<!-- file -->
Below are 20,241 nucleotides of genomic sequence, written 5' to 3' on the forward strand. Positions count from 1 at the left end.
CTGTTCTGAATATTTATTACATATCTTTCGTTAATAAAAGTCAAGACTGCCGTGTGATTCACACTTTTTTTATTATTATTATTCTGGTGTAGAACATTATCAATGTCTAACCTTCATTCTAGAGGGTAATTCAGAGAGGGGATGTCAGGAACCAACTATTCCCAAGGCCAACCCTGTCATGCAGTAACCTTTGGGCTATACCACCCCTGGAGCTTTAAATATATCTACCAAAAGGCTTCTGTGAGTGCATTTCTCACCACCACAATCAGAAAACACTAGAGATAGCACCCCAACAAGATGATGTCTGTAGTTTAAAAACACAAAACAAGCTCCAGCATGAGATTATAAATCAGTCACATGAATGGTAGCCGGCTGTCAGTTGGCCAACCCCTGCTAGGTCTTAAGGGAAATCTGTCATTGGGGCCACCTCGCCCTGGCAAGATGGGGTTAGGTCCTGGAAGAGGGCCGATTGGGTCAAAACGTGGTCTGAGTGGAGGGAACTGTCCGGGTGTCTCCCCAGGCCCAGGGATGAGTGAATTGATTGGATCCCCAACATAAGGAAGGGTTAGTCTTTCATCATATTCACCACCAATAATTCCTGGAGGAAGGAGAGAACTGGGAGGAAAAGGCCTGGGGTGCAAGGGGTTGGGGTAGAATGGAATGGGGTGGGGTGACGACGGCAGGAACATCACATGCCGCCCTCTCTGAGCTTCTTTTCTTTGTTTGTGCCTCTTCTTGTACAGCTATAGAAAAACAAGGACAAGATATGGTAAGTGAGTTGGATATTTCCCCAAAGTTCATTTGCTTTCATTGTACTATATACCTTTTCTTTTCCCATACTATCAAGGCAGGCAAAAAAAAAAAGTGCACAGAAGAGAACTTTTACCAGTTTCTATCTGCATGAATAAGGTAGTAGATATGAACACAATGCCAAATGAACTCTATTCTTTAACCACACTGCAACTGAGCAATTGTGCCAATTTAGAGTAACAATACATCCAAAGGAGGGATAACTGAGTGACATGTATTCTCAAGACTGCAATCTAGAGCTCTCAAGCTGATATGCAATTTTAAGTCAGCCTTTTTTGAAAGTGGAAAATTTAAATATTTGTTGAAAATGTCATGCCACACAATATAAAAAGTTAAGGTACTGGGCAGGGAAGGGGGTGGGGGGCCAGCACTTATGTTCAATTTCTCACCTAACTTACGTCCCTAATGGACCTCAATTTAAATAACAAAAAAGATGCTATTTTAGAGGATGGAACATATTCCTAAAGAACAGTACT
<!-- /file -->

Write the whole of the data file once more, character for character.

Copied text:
Below are 20,241 nucleotides of genomic sequence, written 5' to 3' on the forward strand. Positions count from 1 at the left end.
CTGTTCTGAATATTTATTACATATCTTTCGTTAATAAAAGTCAAGACTGCCGTGTGATTCACACTTTTTTTATTATTATTATTCTGGTGTAGAACATTATCAATGTCTAACCTTCATTCTAGAGGGTAATTCAGAGAGGGGATGTCAGGAACCAACTATTCCCAAGGCCAACCCTGTCATGCAGTAACCTTTGGGCTATACCACCCCTGGAGCTTTAAATATATCTACCAAAAGGCTTCTGTGAGTGCATTTCTCACCACCACAATCAGAAAACACTAGAGATAGCACCCCAACAAGATGATGTCTGTAGTTTAAAAACACAAAACAAGCTCCAGCATGAGATTATAAATCAGTCACATGAATGGTAGCCGGCTGTCAGTTGGCCAACCCCTGCTAGGTCTTAAGGGAAATCTGTCATTGGGGCCACCTCGCCCTGGCAAGATGGGGTTAGGTCCTGGAAGAGGGCCGATTGGGTCAAAACGTGGTCTGAGTGGAGGGAACTGTCCGGGTGTCTCCCCAGGCCCAGGGATGAGTGAATTGATTGGATCCCCAACATAAGGAAGGGTTAGTCTTTCATCATATTCACCACCAATAATTCCTGGAGGAAGGAGAGAACTGGGAGGAAAAGGCCTGGGGTGCAAGGGGTTGGGGTAGAATGGAATGGGGTGGGGTGACGACGGCAGGAACATCACATGCCGCCCTCTCTGAGCTTCTTTTCTTTGTTTGTGCCTCTTCTTGTACAGCTATAGAAAAACAAGGACAAGATATGGTAAGTGAGTTGGATATTTCCCCAAAGTTCATTTGCTTTCATTGTACTATATACCTTTTCTTTTCCCATACTATCAAGGCAGGCAAAAAAAAAAAGTGCACAGAAGAGAACTTTTACCAGTTTCTATCTGCATGAATAAGGTAGTAGATATGAACACAATGCCAAATGAACTCTATTCTTTAACCACACTGCAACTGAGCAATTGTGCCAATTTAGAGTAACAATACATCCAAAGGAGGGATAACTGAGTGACATGTATTCTCAAGACTGCAATCTAGAGCTCTCAAGCTGATATGCAATTTTAAGTCAGCCTTTTTTGAAAGTGGAAAATTTAAATATTTGTTGAAAATGTCATGCCACACAATATAAAAAGTTAAGGTACTGGGCAGGGAAGGGGGTGGGGGGCCAGCACTTATGTTCAATTTCTCACCTAACTTACGTCCCTAATGGACCTCAATTTAAATAACAAAAAAGATGCTATTTTAGAGGATGGAACATATTCCTAAAGAACAGTACT